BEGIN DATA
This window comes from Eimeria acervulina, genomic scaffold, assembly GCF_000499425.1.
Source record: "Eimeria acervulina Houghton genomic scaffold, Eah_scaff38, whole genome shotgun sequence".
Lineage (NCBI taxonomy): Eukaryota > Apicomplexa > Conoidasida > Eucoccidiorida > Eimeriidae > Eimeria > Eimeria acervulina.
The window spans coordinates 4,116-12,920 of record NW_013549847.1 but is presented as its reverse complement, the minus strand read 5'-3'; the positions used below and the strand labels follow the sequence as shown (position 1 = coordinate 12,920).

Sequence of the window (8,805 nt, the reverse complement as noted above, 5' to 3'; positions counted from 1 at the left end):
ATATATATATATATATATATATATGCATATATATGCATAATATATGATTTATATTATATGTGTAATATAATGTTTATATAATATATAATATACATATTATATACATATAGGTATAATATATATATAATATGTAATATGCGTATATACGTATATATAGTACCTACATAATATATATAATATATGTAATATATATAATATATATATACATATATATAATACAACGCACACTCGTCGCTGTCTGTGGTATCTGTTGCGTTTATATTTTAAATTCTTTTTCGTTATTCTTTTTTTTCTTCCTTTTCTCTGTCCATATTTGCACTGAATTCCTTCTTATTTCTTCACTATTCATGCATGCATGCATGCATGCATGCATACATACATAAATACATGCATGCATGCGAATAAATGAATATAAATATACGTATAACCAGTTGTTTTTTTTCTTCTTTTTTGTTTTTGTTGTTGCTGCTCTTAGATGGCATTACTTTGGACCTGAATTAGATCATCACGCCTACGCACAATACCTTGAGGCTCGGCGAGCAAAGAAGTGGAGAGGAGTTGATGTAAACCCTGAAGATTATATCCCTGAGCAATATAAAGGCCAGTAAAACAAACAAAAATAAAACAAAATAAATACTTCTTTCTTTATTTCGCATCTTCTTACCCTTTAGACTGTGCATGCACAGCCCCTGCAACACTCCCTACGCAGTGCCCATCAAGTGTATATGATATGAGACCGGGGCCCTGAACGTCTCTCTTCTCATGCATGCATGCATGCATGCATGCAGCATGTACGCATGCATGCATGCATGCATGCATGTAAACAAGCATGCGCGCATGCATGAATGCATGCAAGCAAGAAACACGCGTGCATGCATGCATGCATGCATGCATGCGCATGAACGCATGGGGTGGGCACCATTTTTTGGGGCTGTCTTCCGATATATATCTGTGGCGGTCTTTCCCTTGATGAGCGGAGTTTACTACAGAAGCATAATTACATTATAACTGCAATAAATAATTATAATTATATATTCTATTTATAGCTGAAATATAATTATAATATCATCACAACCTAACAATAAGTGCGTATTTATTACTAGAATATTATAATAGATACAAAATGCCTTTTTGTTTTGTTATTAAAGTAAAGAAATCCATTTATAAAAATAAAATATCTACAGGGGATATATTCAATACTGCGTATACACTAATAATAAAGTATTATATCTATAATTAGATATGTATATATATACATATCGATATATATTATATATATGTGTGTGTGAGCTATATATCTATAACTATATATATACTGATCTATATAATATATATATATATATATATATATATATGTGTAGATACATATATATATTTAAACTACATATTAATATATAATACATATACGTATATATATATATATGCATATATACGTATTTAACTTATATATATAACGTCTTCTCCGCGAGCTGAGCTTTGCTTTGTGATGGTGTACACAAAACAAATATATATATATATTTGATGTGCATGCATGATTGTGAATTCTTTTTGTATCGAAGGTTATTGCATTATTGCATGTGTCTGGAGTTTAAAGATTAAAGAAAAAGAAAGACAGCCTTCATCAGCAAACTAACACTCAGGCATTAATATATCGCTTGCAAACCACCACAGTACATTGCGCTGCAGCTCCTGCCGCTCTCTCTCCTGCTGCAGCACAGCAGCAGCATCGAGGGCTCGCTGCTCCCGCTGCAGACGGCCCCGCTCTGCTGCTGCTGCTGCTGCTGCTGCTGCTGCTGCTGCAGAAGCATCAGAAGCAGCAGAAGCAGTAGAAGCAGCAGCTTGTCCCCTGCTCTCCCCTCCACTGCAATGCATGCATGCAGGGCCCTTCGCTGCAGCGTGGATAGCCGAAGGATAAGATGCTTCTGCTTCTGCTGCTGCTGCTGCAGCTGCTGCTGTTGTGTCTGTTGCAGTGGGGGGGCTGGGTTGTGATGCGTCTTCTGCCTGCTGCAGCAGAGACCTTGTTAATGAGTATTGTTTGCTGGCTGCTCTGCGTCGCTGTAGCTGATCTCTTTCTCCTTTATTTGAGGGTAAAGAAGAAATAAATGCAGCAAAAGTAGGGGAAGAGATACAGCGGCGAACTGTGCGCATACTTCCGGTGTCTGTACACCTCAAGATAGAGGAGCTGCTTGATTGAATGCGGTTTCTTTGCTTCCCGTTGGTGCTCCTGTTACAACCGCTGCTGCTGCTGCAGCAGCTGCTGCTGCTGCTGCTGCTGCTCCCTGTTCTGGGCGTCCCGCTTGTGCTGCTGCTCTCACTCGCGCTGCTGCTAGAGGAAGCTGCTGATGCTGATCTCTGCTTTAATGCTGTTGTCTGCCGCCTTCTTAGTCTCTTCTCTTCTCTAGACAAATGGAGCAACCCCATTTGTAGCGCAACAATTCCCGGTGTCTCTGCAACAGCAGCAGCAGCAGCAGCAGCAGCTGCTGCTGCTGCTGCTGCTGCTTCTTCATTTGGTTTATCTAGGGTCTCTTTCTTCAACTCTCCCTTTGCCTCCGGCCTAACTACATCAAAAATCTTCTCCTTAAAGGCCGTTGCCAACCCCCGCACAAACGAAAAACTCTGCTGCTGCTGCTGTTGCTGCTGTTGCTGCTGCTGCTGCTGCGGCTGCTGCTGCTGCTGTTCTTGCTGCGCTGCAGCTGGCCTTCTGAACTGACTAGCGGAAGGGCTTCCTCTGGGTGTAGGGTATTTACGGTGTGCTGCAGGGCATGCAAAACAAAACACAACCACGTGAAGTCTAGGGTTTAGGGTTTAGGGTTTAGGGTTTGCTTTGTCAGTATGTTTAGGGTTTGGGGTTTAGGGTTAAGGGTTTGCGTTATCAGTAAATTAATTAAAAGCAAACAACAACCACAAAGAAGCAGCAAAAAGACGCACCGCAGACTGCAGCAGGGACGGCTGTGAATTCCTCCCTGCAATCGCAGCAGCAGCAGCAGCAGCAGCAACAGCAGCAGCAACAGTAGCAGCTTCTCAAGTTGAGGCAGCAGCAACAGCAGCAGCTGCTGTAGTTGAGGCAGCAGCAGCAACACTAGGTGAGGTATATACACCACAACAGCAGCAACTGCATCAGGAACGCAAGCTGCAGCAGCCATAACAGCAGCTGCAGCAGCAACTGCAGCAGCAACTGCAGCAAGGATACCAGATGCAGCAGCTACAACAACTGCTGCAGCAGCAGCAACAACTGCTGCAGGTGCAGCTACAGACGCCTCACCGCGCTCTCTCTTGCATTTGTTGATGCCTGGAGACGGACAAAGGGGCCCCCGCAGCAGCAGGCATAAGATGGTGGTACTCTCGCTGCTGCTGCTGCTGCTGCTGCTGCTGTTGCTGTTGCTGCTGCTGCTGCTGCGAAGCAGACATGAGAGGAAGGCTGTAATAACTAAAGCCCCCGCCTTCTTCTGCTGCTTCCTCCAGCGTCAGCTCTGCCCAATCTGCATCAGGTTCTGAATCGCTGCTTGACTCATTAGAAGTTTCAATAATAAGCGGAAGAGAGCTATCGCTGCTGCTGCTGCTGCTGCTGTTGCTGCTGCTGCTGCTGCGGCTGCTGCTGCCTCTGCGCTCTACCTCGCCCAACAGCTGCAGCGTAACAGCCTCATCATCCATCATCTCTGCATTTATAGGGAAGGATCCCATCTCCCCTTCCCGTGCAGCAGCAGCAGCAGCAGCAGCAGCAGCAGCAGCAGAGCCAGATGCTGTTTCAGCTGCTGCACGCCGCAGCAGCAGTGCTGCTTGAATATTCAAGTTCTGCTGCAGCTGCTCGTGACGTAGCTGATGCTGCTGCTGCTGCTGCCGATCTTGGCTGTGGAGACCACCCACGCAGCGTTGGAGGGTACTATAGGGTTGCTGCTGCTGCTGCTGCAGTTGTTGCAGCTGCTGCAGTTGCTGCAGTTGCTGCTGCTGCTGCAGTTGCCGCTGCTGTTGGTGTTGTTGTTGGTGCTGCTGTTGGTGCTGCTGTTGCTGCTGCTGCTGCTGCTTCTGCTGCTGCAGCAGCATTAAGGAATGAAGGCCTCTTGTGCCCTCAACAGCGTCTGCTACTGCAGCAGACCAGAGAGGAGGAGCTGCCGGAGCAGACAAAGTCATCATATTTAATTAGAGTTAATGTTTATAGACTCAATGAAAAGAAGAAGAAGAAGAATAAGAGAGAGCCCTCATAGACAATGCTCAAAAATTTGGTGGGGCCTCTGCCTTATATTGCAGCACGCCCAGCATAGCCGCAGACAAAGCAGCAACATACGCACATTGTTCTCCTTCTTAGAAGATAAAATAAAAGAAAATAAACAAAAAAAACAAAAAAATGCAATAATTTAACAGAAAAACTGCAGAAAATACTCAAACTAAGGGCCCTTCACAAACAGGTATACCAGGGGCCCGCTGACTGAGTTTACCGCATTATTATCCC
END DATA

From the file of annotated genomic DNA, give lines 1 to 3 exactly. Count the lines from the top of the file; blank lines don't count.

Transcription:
This window comes from Eimeria acervulina, genomic scaffold, assembly GCF_000499425.1.
Source record: "Eimeria acervulina Houghton genomic scaffold, Eah_scaff38, whole genome shotgun sequence".
Lineage (NCBI taxonomy): Eukaryota > Apicomplexa > Conoidasida > Eucoccidiorida > Eimeriidae > Eimeria > Eimeria acervulina.